It is always a bold and brave move to open an album with a ten-minute track, but Be’lakor have always written compositions that extend into double figures. As such, it isn’t as much of a surprise as it could have been. And actually, ‘Locus’ is a great opening song to signal the arrival of ‘Coherence’. Yes, the Insomnium and Omnium Gatherum reference points can be heard, but this track has Be’lakor writ large within it. It takes a while to get going, building up the tension slowly and gradually with an atmospheric instrumental intro predominantly at the hands of keyboardist Steven Merry. But in addition, the guitars of Kosmas and Shaun Sykes become more prominent as it unfolds. And then the song explodes in a barrage of urgent drumming from Elliott Sansom, strong riffs, and the ominous bass rumble of John Richardson, all topped off by Kosmas’ deep bark. From there, the ensuing eight or nine minutes takes us on a heady ride of strong grooves, moments of calm minimalism, brutality, and plenty of melodies to provide the hook for repeated listens. For want of a better description, there’s a smoothness and sophistication to the composition that belies the overt melodeath heaviness that sits at the heart of Be’lakor’s music. As such, I find it a strangely ‘easy’ listen.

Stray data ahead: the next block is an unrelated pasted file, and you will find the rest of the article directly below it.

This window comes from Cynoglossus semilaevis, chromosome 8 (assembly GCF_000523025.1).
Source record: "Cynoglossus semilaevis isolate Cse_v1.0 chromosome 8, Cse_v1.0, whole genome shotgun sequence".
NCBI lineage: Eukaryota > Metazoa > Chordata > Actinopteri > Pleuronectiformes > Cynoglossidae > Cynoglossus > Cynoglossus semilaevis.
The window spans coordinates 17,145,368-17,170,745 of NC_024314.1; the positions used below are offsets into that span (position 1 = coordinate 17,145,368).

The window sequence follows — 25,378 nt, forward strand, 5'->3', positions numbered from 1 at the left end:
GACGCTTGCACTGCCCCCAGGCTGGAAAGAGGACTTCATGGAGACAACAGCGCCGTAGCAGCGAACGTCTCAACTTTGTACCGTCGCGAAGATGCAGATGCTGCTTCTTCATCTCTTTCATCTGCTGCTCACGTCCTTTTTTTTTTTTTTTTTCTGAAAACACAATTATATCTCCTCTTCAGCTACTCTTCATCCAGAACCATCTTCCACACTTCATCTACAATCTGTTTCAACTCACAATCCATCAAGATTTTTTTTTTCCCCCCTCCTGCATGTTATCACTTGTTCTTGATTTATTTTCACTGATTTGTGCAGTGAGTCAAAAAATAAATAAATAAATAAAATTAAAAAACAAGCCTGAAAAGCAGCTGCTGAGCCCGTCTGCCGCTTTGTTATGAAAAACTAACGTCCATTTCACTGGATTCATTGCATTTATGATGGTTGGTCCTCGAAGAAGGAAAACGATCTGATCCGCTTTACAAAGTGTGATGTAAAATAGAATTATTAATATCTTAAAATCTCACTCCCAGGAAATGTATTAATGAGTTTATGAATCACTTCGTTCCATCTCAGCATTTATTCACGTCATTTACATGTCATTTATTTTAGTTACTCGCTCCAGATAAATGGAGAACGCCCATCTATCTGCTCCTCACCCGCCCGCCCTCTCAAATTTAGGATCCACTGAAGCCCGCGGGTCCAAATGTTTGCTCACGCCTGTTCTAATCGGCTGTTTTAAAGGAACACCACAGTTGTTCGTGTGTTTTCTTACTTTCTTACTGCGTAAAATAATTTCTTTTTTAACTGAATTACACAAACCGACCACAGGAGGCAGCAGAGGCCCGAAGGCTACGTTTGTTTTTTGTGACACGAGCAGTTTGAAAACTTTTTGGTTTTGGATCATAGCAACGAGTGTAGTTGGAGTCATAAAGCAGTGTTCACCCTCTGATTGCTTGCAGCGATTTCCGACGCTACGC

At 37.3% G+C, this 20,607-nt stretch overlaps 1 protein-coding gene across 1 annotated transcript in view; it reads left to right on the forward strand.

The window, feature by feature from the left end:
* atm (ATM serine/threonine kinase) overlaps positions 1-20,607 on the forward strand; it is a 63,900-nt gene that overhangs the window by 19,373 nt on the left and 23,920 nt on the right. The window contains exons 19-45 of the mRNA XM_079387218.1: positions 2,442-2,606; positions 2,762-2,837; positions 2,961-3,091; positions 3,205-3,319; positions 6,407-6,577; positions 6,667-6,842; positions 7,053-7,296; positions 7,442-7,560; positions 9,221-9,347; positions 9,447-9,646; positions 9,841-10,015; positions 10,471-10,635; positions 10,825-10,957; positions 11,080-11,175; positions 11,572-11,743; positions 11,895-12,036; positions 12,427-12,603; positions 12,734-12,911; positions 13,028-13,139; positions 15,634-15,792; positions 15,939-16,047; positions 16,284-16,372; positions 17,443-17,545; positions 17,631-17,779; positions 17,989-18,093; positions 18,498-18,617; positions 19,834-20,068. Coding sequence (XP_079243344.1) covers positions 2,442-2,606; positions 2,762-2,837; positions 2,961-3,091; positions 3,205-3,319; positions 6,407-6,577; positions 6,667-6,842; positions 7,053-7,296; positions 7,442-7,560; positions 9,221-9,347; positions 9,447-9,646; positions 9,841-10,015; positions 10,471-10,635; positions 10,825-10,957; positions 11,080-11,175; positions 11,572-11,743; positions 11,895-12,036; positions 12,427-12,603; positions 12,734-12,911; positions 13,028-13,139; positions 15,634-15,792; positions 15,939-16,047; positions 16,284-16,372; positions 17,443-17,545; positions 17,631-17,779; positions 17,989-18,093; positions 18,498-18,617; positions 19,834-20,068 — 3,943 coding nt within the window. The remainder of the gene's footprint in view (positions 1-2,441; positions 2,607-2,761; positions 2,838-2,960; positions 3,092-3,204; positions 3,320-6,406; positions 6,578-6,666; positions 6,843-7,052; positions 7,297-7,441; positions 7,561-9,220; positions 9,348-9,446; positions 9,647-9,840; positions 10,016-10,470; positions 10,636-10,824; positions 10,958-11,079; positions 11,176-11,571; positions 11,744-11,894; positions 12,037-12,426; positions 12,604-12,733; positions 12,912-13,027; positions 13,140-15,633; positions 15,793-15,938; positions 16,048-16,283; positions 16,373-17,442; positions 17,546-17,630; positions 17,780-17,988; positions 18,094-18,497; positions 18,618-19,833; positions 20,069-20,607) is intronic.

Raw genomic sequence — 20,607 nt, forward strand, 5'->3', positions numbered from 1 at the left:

And therein lies the only small niggle that I have with ‘Coherence’. For all of their melodic sensibilities, and sense of the epic, the album somehow doesn’t quite grab me by the throat and demand my undivided attention, certainly not all the time. I feel like I’m being really harsh here, but as good as this music undoubtedly is, I want some even more pronounced, shivers-down-the-spine injections of melody, the kind that stop you in your tracks, as is the case with other proponents of the genre. With a run-time of exactly an hour, it’s a long listen too, and maybe, just maybe, Be’lakor could have been more forceful with their editing. ‘The Dispersion’ for example, is a two-minute instrumental piece that demonstrates the abilities of keyboardist/pianist Steven Merry nicely. However, as ‘nice’ as it is, it feels just a little redundant and it halts the intensity when another blast of heaviness might have been the better option. Speaking of ‘nice’, this is a label that could be applied to the seven-minute ‘Foothold’, a song that does much and does it well, but at the same time just lacks the killer blow.